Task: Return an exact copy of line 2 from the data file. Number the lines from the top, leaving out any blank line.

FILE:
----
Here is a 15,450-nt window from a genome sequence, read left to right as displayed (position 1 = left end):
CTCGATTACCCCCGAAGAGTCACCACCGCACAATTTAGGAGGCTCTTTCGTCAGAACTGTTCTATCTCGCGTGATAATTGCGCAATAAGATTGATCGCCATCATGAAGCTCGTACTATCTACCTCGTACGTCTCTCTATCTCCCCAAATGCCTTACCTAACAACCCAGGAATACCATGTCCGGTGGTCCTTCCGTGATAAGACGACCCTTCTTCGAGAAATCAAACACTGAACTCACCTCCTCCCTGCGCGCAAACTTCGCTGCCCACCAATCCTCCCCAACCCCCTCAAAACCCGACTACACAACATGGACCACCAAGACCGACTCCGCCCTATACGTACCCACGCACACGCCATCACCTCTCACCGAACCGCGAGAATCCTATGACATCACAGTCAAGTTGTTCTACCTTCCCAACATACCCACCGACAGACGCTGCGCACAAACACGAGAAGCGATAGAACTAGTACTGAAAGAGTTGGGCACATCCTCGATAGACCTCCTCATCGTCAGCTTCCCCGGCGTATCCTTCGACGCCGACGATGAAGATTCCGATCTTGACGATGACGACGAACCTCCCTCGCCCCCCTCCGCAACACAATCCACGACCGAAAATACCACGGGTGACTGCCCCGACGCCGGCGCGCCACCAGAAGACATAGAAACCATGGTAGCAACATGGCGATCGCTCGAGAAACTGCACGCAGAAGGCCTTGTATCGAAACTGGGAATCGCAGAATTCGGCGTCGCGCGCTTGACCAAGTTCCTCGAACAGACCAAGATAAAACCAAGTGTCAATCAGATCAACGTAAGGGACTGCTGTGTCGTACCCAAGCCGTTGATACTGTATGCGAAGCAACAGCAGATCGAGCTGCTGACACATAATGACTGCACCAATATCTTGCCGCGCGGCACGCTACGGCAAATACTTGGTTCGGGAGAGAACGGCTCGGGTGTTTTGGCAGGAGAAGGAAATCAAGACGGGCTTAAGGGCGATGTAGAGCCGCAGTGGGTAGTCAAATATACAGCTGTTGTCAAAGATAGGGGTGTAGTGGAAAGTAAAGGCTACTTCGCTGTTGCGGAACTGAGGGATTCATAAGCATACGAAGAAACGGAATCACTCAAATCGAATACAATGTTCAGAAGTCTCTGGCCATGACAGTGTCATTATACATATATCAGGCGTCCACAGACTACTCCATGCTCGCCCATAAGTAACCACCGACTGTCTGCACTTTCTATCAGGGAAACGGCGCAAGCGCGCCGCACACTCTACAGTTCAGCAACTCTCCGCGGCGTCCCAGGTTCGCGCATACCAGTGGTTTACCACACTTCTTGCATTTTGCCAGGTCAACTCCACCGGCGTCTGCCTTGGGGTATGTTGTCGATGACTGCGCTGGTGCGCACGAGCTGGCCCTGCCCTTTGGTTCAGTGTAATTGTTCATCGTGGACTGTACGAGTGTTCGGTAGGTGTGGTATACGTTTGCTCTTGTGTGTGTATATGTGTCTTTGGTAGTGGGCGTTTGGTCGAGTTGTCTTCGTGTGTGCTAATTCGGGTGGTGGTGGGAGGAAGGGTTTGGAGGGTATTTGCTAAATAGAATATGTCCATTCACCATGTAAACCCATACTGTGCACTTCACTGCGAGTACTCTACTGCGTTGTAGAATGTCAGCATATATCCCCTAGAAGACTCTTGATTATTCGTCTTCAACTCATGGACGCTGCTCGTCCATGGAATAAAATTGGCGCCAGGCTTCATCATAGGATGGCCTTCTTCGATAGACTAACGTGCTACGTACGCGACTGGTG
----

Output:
CTCGATTACCCCCGAAGAGTCACCACCGCACAATTTAGGAGGCTCTTTCGTCAGAACTGTTCTATCTCGCGTGATAATTGCGCAATAAGATTGATCGCCATCATGAAGCTCGTACTATCTACCTCGTACGTCTCTCTATCTCCCCAAATGCCTTACCTAACAACCCAGGAATACCATGTCCGGTGGTCCTTCCGTGATAAGACGACCCTTCTTCGAGAAATCAAACACTGAACTCACCTCCTCCCTGCGCGCAAACTTCGCTGCCCACCAATCCTCCCCAACCCCCTCAAAACCCGACTACACAACATGGACCACCAAGACCGACTCCGCCCTATACGTACCCACGCACACGCCATCACCTCTCACCGAACCGCGAGAATCCTATGACATCACAGTCAAGTTGTTCTACCTTCCCAACATACCCACCGACAGACGCTGCGCACAAACACGAGAAGCGATAGAACTAGTACTGAAAGAGTTGGGCACATCCTCGATAGACCTCCTCATCGTCAGCTTCCCCGGCGTATCCTTCGACGCCGACGATGAAGATTCCGATCTTGACGATGACGACGAACCTCCCTCGCCCCCCTCCGCAACACAATCCACGACCGAAAATACCACGGGTGACTGCCCCGACGCCGGCGCGCCACCAGAAGACATAGAAACCATGGTAGCAACATGGCGATCGCTCGAGAAACTGCACGCAGAAGGCCTTGTATCGAAACTGGGAATCGCAGAATTCGGCGTCGCGCGCTTGACCAAGTTCCTCGAACAGACCAAGATAAAACCAAGTGTCAATCAGATCAACGTAAGGGACTGCTGTGTCGTACCCAAGCCGTTGATACTGTATGCGAAGCAACAGCAGATCGAGCTGCTGACACATAATGACTGCACCAATATCTTGCCGCGCGGCACGCTACGGCAAATACTTGGTTCGGGAGAGAACGGCTCGGGTGTTTTGGCAGGAGAAGGAAATCAAGACGGGCTTAAGGGCGATGTAGAGCCGCAGTGGGTAGTCAAATATACAGCTGTTGTCAAAGATAGGGGTGTAGTGGAAAGTAAAGGCTACTTCGCTGTTGCGGAACTGAGGGATTCATAAGCATACGAAGAAACGGAATCACTCAAATCGAATACAATGTTCAGAAGTCTCTGGCCATGACAGTGTCATTATACATATATCAGGCGTCCACAGACTACTCCATGCTCGCCCATAAGTAACCACCGACTGTCTGCACTTTCTATCAGGGAAACGGCGCAAGCGCGCCGCACACTCTACAGTTCAGCAACTCTCCGCGGCGTCCCAGGTTCGCGCATACCAGTGGTTTACCACACTTCTTGCATTTTGCCAGGTCAACTCCACCGGCGTCTGCCTTGGGGTATGTTGTCGATGACTGCGCTGGTGCGCACGAGCTGGCCCTGCCCTTTGGTTCAGTGTAATTGTTCATCGTGGACTGTACGAGTGTTCGGTAGGTGTGGTATACGTTTGCTCTTGTGTGTGTATATGTGTCTTTGGTAGTGGGCGTTTGGTCGAGTTGTCTTCGTGTGTGCTAATTCGGGTGGTGGTGGGAGGAAGGGTTTGGAGGGTATTTGCTAAATAGAATATGTCCATTCACCATGTAAACCCATACTGTGCACTTCACTGCGAGTACTCTACTGCGTTGTAGAATGTCAGCATATATCCCCTAGAAGACTCTTGATTATTCGTCTTCAACTCATGGACGCTGCTCGTCCATGGAATAAAATTGGCGCCAGGCTTCATCATAGGATGGCCTTCTTCGATAGACTAACGTGCTACGTACGCGACTGGTG